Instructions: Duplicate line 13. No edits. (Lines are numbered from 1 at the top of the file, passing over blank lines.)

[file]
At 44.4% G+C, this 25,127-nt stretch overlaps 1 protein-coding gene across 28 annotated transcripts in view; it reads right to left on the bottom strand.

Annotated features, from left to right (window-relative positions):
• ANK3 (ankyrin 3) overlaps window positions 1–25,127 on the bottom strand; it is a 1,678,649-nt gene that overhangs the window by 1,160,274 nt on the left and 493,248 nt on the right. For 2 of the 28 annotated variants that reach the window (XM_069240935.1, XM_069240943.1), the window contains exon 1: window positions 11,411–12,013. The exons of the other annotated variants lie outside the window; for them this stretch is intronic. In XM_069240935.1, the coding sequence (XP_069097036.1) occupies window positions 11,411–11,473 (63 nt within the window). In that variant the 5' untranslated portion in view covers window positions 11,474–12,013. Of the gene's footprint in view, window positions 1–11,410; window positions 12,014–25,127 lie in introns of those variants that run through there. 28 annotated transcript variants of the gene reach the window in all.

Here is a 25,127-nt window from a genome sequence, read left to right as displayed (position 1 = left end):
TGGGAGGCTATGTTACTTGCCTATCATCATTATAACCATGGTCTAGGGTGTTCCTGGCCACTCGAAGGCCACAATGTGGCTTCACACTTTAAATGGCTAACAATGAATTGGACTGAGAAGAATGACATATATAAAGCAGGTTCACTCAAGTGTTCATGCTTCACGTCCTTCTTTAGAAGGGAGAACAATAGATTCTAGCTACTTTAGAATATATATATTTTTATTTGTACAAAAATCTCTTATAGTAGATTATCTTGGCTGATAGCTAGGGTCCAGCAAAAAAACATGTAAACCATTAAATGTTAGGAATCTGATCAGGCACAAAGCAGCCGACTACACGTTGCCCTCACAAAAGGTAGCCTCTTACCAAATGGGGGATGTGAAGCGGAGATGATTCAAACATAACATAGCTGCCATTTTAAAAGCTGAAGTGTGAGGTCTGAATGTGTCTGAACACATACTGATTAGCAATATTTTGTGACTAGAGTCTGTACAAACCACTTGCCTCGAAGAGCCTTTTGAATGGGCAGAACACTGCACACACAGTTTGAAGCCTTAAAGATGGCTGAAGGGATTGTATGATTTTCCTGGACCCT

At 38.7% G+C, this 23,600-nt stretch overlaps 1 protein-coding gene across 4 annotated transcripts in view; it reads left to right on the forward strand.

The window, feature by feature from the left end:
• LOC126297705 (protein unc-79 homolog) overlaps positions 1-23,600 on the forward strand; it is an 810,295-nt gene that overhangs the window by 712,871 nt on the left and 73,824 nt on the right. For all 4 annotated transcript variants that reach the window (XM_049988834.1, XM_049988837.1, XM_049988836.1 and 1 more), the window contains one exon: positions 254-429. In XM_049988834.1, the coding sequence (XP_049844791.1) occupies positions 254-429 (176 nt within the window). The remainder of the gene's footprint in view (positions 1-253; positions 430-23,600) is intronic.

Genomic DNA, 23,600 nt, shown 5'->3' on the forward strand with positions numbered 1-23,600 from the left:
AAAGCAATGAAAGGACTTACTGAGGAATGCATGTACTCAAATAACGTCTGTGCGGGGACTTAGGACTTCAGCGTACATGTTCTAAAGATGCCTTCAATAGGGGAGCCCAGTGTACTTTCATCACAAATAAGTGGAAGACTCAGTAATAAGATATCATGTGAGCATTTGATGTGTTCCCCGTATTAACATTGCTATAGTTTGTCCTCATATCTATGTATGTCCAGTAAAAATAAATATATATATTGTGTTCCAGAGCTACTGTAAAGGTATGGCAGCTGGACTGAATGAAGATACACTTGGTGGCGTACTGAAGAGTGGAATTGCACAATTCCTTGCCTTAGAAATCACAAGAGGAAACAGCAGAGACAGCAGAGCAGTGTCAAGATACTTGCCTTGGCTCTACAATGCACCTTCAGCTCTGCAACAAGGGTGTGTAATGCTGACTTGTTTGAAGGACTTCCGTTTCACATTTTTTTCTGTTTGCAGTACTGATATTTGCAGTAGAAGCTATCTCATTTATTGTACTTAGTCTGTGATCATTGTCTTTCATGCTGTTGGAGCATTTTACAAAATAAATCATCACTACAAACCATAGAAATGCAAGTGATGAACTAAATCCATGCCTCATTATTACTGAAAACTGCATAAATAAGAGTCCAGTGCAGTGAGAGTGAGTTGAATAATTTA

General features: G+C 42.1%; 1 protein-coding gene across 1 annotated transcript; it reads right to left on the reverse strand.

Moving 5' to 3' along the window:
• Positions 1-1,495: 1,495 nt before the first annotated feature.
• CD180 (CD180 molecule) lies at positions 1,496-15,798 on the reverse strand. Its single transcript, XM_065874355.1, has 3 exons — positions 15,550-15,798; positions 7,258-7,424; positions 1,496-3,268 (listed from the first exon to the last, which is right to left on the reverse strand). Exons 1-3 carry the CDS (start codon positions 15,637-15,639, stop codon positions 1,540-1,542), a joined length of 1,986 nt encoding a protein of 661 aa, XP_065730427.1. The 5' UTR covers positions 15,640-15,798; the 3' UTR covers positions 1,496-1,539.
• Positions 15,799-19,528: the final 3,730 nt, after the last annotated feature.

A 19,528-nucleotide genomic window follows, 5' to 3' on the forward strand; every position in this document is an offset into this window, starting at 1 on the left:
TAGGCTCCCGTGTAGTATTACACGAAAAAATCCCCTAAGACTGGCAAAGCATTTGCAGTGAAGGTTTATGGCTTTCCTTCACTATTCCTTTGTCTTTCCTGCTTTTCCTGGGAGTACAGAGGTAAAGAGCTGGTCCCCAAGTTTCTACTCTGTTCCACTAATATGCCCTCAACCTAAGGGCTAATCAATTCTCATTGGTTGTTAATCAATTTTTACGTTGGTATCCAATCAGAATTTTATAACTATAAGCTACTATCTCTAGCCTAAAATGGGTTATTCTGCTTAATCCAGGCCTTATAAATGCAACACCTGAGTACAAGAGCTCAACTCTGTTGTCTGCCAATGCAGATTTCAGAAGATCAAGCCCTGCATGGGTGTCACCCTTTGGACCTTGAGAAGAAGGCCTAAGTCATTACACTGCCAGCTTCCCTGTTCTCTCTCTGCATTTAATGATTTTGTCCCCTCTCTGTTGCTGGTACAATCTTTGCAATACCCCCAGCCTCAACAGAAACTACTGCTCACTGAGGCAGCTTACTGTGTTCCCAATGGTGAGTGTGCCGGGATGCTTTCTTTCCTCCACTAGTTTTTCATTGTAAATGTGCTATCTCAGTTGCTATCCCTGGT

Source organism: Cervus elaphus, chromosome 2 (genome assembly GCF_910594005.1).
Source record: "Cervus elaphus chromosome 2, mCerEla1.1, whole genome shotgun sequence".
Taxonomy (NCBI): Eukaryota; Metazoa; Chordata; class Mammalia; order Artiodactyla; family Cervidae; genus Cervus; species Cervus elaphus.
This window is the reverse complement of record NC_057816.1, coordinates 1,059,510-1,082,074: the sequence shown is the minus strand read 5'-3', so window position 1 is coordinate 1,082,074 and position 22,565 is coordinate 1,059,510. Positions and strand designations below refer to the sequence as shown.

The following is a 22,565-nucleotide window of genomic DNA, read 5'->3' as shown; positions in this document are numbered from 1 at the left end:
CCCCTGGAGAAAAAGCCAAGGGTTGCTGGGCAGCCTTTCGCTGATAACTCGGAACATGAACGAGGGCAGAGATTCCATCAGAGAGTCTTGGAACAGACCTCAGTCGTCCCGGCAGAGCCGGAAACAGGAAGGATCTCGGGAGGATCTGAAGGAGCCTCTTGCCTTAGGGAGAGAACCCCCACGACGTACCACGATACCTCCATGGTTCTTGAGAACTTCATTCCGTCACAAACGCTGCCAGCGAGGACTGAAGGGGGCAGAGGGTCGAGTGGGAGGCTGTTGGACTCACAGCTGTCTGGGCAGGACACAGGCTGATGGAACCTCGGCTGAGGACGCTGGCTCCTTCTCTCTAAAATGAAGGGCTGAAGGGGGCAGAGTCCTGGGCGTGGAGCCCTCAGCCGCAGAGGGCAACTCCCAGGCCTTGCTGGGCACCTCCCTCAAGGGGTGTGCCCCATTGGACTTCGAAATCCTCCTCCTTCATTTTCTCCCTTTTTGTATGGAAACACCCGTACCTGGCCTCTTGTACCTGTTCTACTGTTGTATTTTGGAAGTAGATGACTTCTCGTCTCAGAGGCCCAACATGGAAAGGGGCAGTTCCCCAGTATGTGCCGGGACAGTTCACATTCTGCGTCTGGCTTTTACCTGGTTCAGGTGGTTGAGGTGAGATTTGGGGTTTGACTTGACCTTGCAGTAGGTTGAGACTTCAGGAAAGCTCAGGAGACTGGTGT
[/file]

• Positions 1-1,495: 1,495 nt before the first annotated feature.